The resolution quotes Alexander Hamilton in Federalist Paper No. 78: "No legislative act, therefore, contrary to the Constitution, can be valid. To deny this, would be to affirm, that the deputy is greater than his principal; that the servant is above his master; that the representatives of the people are superior to the people themselves; that men acting by virtue of powers, may do not only what their powers do not authorize, but what they forbid."
The Board of County Commissioners then resolved, "Carroll County Government will not authorize or appropriate government funds, resources, employees, agencies, contractors, buildings, detention centers or offices for the purpose of enforcing any element of the MFSA that infringes on the right of the people to keep and bear arms."
After making a few exceptions for provisions affecting felons, the mentally ill and so forth, the resolution also states, "The Board herein declares null and void within Carroll County, elements of any and all international treaties, including the United Nationals Arms Trade Treaty (UNATT) that infringe on the rights of citizens to keep and bear arms."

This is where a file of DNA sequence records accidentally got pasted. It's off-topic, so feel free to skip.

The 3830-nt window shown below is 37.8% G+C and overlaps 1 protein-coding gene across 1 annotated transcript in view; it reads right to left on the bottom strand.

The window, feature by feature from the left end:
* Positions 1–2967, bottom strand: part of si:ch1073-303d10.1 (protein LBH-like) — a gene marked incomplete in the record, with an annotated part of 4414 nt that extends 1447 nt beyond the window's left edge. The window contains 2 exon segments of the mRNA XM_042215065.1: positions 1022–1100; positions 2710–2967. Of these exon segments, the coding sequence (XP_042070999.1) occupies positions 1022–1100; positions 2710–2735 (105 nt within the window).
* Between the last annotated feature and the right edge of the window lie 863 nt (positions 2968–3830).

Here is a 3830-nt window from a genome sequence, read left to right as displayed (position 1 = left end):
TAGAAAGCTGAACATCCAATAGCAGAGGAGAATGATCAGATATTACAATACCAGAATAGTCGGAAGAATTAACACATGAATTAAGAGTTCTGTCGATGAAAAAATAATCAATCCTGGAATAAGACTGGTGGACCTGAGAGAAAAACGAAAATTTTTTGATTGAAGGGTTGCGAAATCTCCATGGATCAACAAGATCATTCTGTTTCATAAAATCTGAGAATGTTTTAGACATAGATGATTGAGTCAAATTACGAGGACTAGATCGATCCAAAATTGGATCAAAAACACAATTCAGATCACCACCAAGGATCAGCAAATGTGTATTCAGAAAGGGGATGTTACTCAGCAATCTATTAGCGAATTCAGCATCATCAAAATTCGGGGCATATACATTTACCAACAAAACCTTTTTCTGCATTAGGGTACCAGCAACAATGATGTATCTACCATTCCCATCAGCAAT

Peroutka argued that far from undermining the rule of law, the local police and county officials taking these stands are actually supporting constitutional law and fulfilling their oaths to defend the founding document.
"When a peace officer refuses to enforce an unconstitutional act," Peroutka said, "the peace officer is not breaking the law, but upholding the law."
Peroutka quoted the 1886 Supreme Court decision Norton v. Shelby County: "An unconstitutional act is not law; it confers no rights; it imposes no duties, affords no protection; it creates no office; it is in legal contemplation, as inoperative as though it had never been passed."
He further quoted the 1803 case of Marbury v. Madison: "All laws which are repugnant to the Constitution are null and void."
"These [gun-control measures] are not laws," Peroutka concluded. "They are unconstitutional acts. You have the authority and duty to nullify this."
"It's a start. They're to be saluted," Larry Pratt, president of Gun Owners of America, told the CSPOA conference. "The county of Carroll – among many others in the nation now, happily – is pointing out you have very limited authority, federales, and if you're going to do a bust here, you're going to need local authorities, and it isn't going to be available in Carroll County, Md., and I'll bet from what I hear here today, its not going to be available in a lot of other counties either."